A review of stereotype research reveals a number of findings and general conclusions concerning the role physical appearance plays in the formation of social categories. These studies have dealt mainly with somatic or facial features. The greatest amount of research has been conducted to verify the existence of a physical attractiveness stereotype and how perceptions of attractiveness influence social judgments, expectations, and interaction (Dion,'Berscheid, & Walster, 1972; Derner & Thiel, 1975; Bar-Tal & Saxe, 1976; Adams, 1977; Chaiken, 1986; Dion, 1986).

Though most research of stereotypes has concentrated on specific traits associated with stereotype categories, the popular conception of stereotypes, especially tho~e












involving gender, includes more than just personality traits. It also includes physical appearance, role behaviors, and occupations (Ashmore & Del Boca, 1979; Deaux, 1984). Deaux and Lewis (1984) investigated the saliency of physical descriptors as a major component of gender stereotypes. This type of information described features such as "tall, strong, sturdy, and broadshouldered" as "masculine" physical qualities, while "soft voice, dainty, graceful, and soft" were "feminine" qualities. They found evidence that once information about physical appearance was provided, subjects seemed to rely heavily on it to make inferences about other aspects. Deaux and Lewis concluded their study by calling for further research investigating the extent to which people hold stereotypes in terms of appearance, adding, "it is surprising that investigators have given so little thought to this aspect of gender stereotypes" (p. 1003).

Physical appearance as a component of stereotypes was the focus of Freeman's (1987) study of gender stereotype structure. Subjects were asked to rate stimulus persons, based on written descriptions, on their masculine and feminine traits and behaviors. It was found that when stimulus females were described as unattractive, they were more likely to be rated as engaging in traditional feminine behaviors (such as housework), and less likely to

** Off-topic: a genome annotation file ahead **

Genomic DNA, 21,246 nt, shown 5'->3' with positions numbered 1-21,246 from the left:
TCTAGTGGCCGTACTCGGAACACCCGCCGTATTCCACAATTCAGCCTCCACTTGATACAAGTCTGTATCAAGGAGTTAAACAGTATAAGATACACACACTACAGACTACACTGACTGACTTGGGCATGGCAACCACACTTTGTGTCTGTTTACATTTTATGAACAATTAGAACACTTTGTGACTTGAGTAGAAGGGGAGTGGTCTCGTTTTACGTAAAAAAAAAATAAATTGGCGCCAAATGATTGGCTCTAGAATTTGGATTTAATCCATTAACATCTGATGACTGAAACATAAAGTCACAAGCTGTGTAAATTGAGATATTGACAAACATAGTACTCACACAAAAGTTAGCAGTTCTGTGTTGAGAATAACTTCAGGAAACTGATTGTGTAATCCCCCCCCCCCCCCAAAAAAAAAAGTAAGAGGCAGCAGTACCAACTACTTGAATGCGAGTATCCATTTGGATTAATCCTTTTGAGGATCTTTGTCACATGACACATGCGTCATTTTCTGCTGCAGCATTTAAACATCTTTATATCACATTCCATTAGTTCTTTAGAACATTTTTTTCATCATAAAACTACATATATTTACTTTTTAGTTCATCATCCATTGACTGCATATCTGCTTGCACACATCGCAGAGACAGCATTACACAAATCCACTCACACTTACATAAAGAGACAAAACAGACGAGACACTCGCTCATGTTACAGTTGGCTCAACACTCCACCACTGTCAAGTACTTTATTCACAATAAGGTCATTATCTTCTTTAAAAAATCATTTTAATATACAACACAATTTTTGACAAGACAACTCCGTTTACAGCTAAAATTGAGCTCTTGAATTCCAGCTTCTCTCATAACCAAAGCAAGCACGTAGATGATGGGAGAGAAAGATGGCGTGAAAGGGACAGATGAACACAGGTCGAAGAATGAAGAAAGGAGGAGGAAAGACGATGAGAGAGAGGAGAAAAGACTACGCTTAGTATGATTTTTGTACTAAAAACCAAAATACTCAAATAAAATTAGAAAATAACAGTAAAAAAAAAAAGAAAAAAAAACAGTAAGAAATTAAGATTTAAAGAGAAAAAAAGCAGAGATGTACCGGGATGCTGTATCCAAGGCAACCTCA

18

possess "desired" masculine traits (such as independence) than females described as being of high or medium attractiveness. The results "indicate an unfavorable image of the woman who is unattractive" (p. 66). Furthermore, concluded the author, physical appearance served as the most potent source of stereotyping compared to other information provided about the target persons.

As far as professional image is concerned, there

seems to be a kind of "professional" stereotype, in that business attire and professional-type grooming seem to reflect societal norms of what is appropriate for certain types of occupations. Studies have been done concerning the appearance of persons in certain occupations and the importance that physical appearance may have in terms of prediction of success. For example, Croxton, Van Rensselaer, Dutton, & Ellis (1989), in their study of gender-typing of occupations, found that subjects considered physical attractiveness an important predictor of success for two occupations: "mayor" and "TV newsperson.11 Several studies concerning the appearance of television newscasters have found that viewers do have preferences concerning how an anchorman should "look" (Sanders & Pritchett, 1971), and that the apparel of a television newswoman does influence her perceived credibility, in that a conservative dress style which